Genital warts, or anogenital warts, are soft, moist and flesh-colored benign lesions caused by certain strains of the human papillomavirus (HPV). Although they often appear around or inside the genitalia of both males and females, they can also appear on other parts of the body, including the thighs, groin and around or inside the anus, either as a single bump or in clusters. They are a type of a sexually transmitted disease, meaning you can get genital warts if you have any form of close sexual contact, including vaginal, anal or oral sex, with an infected person.
HPV is the most common sexually transmitted disease in the UK. In 2008, for example, the number of new infections and recurrent cases of genital warts in England was 80,531 and 68,259 respectively, according to a 2011 study that evaluated data from genitourinary medicine and general practice clinics for that period. Moreover, prior to the introduction of national HPV vaccination programme in the UK in 2008, infection rates in sexually active 14- to 24-year-olds undergoing chlamydia screening was about 35%, according to a 2012 study appearing in the Vaccine journal. It is worth noting that anogenital warts are more prevalent in women than in men. Below is a detailed look at genital warts.
Causes of Genital Warts
According to a 2009 study published in the Journal of Infectious Diseases (JID) and cited by the Centers for Disease Control and Prevention (CDC), human papillomavirus (HPV) types 6 and 11 account for about 90% of all genital warts infections. At this point, it is worth noting that there are over 100 strains of HPV. That said, the study also found other strains of HPV including types 16, 18, 31, 33 and 35 usually occur in visible anogenital warts as coinfections with HPV types 6 or 11. When they occur together, these HPV types may cause foci of high-grade intraepithelial neoplasia, particularly among HIV patients. Other growths associated with HPV types 6 and 11 include laryngeal, nasal, conjunctival and oral warts.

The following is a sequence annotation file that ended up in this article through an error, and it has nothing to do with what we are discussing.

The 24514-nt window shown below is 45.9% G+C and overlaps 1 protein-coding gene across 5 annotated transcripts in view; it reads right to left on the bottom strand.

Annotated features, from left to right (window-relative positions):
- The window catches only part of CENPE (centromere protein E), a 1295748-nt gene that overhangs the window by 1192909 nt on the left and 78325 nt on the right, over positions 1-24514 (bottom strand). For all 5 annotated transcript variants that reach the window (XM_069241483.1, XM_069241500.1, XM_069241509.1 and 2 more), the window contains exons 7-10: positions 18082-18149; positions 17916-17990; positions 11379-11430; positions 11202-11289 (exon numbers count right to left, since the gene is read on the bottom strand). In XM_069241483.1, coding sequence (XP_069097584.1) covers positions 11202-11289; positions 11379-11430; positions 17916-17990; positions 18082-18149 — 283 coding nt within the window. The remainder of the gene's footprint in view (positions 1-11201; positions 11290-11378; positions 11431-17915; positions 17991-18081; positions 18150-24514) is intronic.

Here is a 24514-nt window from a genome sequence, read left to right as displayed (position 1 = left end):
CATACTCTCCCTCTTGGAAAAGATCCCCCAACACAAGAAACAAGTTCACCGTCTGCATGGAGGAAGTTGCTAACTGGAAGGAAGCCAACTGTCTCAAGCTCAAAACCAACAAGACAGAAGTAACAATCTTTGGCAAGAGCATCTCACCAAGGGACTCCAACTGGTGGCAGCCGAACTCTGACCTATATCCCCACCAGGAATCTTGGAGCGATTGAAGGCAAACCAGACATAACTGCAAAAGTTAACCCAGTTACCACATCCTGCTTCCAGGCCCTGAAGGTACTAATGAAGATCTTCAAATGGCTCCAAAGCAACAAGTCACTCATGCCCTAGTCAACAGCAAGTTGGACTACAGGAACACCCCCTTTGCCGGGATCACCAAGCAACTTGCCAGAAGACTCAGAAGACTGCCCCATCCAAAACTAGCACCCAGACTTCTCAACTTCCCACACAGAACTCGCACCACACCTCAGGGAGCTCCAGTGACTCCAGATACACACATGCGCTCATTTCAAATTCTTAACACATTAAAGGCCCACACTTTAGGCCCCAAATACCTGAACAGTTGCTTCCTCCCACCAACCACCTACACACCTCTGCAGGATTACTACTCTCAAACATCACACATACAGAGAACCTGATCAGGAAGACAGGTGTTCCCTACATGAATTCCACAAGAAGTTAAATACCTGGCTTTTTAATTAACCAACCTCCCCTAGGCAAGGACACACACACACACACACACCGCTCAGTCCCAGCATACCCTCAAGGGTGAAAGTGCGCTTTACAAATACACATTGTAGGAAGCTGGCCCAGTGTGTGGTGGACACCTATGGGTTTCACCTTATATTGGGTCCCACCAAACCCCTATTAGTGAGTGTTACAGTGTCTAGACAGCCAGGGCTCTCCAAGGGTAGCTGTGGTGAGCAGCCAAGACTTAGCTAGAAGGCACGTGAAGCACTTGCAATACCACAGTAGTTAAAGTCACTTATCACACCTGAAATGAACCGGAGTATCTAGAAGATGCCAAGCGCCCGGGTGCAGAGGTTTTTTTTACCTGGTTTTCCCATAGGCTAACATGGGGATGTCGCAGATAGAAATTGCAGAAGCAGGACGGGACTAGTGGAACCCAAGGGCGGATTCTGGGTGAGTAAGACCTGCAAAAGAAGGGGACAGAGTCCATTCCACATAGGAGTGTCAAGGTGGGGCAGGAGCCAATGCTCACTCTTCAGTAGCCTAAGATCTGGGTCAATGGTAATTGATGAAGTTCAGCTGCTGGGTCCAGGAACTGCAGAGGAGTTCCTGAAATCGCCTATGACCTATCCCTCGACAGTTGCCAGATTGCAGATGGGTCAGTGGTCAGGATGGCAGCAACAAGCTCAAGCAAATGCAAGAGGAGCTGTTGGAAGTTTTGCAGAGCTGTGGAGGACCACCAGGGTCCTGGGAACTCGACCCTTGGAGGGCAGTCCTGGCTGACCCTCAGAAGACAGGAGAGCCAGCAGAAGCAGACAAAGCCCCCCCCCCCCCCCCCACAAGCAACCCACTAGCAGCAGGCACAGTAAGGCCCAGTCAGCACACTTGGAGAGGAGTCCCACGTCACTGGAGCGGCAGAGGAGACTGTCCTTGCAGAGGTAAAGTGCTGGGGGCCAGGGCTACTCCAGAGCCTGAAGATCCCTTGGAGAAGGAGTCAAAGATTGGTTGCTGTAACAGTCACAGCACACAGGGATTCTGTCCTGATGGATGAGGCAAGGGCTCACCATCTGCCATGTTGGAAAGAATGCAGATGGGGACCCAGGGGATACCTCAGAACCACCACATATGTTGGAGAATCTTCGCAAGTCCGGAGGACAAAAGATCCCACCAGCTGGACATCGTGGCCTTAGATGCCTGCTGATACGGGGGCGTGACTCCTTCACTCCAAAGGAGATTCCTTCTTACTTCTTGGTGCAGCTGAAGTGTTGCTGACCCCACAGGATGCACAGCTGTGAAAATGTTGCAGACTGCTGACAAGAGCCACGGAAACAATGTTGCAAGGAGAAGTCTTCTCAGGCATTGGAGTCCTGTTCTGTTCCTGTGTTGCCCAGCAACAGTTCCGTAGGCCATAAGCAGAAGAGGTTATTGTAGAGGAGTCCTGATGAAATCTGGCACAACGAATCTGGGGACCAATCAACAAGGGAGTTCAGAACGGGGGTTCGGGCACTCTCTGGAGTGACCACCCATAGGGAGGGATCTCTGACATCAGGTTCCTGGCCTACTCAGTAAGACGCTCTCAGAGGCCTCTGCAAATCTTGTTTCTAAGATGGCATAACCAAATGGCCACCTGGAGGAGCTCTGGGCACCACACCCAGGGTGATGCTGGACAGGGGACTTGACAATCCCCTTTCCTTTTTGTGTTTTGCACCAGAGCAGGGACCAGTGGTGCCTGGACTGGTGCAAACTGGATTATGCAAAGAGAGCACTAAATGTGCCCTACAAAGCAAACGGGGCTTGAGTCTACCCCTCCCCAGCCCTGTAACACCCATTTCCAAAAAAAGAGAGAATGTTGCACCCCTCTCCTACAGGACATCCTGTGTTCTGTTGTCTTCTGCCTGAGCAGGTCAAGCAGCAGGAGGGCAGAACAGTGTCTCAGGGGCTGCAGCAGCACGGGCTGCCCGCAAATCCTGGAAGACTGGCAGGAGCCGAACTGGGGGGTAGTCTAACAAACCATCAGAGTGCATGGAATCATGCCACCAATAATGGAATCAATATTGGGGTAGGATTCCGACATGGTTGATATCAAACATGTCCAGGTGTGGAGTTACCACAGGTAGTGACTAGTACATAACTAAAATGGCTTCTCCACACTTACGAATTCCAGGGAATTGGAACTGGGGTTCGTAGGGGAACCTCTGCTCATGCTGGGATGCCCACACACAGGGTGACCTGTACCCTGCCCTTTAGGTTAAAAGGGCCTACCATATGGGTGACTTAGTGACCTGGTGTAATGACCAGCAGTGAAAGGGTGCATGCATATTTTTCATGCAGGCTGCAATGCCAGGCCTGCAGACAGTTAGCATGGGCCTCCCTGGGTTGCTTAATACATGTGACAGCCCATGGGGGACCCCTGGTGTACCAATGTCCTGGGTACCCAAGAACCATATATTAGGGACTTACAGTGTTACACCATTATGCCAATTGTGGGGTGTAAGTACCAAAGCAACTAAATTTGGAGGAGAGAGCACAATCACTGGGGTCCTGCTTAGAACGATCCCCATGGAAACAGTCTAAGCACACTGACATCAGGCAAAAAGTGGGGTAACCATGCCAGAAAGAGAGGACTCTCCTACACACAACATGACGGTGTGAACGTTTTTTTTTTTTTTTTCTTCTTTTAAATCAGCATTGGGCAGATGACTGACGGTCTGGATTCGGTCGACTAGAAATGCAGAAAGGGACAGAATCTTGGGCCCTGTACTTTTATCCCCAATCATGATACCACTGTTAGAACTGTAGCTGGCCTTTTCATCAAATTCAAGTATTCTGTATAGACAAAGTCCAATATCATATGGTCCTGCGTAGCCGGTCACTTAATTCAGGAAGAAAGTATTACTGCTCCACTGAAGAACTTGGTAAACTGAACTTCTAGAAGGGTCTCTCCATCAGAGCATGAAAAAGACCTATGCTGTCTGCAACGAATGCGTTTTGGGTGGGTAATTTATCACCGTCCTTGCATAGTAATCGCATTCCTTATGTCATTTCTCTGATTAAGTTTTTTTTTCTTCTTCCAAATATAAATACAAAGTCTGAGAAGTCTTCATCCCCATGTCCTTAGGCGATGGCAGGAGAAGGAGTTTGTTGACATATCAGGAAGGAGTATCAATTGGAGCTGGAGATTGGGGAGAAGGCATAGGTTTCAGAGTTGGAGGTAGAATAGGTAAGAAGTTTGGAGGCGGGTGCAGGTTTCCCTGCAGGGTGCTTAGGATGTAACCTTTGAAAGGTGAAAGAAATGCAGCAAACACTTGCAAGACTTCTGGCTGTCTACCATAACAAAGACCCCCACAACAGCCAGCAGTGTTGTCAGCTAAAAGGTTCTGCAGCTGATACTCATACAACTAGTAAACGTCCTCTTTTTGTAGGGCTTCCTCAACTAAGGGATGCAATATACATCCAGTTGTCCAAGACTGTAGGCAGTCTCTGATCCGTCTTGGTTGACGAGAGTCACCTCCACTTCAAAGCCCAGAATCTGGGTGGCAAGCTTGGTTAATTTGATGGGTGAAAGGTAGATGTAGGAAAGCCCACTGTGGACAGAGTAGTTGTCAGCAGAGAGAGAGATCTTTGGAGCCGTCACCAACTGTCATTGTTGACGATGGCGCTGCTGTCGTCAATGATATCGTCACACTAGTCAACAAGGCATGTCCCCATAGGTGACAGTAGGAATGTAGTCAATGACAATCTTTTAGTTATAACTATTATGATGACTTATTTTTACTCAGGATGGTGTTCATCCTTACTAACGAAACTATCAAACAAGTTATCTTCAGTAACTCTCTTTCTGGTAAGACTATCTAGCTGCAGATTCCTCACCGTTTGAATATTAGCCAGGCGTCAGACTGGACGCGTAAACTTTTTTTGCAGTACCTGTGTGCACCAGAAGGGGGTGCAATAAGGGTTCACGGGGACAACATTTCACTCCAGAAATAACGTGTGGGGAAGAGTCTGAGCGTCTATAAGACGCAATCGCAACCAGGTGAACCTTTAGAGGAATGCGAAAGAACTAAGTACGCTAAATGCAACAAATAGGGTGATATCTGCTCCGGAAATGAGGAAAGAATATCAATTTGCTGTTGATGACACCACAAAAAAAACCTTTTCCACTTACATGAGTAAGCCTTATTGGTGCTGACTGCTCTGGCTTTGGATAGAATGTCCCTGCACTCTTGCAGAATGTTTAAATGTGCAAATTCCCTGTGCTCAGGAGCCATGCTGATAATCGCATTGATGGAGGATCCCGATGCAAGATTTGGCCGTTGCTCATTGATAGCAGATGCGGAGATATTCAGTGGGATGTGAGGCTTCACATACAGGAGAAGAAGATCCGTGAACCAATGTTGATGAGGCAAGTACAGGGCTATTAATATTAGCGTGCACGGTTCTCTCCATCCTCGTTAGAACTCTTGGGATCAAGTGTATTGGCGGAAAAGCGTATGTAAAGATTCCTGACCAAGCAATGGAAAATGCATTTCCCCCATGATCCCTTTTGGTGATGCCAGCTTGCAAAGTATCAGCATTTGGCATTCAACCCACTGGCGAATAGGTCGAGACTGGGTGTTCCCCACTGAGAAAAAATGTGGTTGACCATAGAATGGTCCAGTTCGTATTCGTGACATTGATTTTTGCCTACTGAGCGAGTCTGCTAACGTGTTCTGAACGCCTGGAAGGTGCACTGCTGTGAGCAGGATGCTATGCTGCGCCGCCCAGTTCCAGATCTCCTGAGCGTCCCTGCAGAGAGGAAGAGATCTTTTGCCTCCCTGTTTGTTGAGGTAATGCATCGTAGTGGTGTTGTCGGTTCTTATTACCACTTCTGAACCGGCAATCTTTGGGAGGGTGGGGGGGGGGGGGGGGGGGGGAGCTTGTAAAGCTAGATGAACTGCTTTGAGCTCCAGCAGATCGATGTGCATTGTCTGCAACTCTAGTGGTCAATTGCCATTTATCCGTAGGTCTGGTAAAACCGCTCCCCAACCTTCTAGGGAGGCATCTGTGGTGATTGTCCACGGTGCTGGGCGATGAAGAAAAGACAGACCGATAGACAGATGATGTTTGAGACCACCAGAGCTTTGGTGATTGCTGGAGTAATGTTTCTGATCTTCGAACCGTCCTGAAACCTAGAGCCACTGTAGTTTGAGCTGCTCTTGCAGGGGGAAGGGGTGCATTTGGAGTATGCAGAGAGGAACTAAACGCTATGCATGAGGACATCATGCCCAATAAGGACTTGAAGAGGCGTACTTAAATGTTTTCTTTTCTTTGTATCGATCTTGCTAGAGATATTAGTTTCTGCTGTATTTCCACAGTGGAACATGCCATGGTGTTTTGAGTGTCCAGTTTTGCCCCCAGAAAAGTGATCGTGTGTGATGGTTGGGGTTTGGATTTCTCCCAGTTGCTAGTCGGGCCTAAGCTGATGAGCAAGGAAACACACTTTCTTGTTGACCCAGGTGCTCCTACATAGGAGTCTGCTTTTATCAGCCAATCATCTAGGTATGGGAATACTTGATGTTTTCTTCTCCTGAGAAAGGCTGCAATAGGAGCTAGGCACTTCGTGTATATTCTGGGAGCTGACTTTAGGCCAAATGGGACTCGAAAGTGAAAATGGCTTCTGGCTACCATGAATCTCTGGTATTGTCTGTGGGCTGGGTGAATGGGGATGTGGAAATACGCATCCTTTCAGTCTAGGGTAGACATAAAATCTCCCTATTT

Signs and Symptoms of Genital Warts
Genital warts are often asymptomatic, which means most patients show no symptoms. In fact, studies involving female college students found that, despite nearly 50% of the participants testing positive for HPV, only 1% to 2% had visible warts and additionally, fewer than 10% had ever had visible warts. This means that most of the people who have genital warts may not even know they are carriers of the virus. Still, some patients do develop visible warts and depending on the anatomical location and size of the lumps, may cause physical discomfort including itching and a burning sensation. The lesions may also bleed and cause abnormal virginal discharge.
The growths are usually flat, smooth or slightly bumpy to the touch and their tops resemble a cauliflower. The lesions may be pedunculated or broad-based. Some of the colors associated with these genital warts include red, pink, white, brown and grey. However, they can also be unpigmented. When they develop on warm, moist and non-hairy skin, such as the vulva, they tend to be soft. On the other hand, when they appear on dry and hairy skin, they tend to be firm. In men, they usually occur at certain anatomic sites including the penis, scrotum, groin, thighs and around or inside the anus. In women, they usually appear around or inside the vagina, around or inside the anus and the cervix. If you have oral sex with an infected person, the growths may also appear on your tongue, lips, or throat.
Transmission of Genital Warts
According to a 2012 study published in the March 2012 edition of the Journal of the European Academy of Dermatology and Venereology, genital warts are primarily spread by skin-to-skin contact, including oral, genital and oral sexual contact, with an infected person. Additionally, genital-hand-genital contact can also spread the virus. In other words, you can catch the virus if you touch the genitals of an infected sexual partner and then touch your own with the same hand. It is important to remember that the strains of HPV that cause anogenital warts are different from the strains that cause warts on other parts of the body including the feet and hands.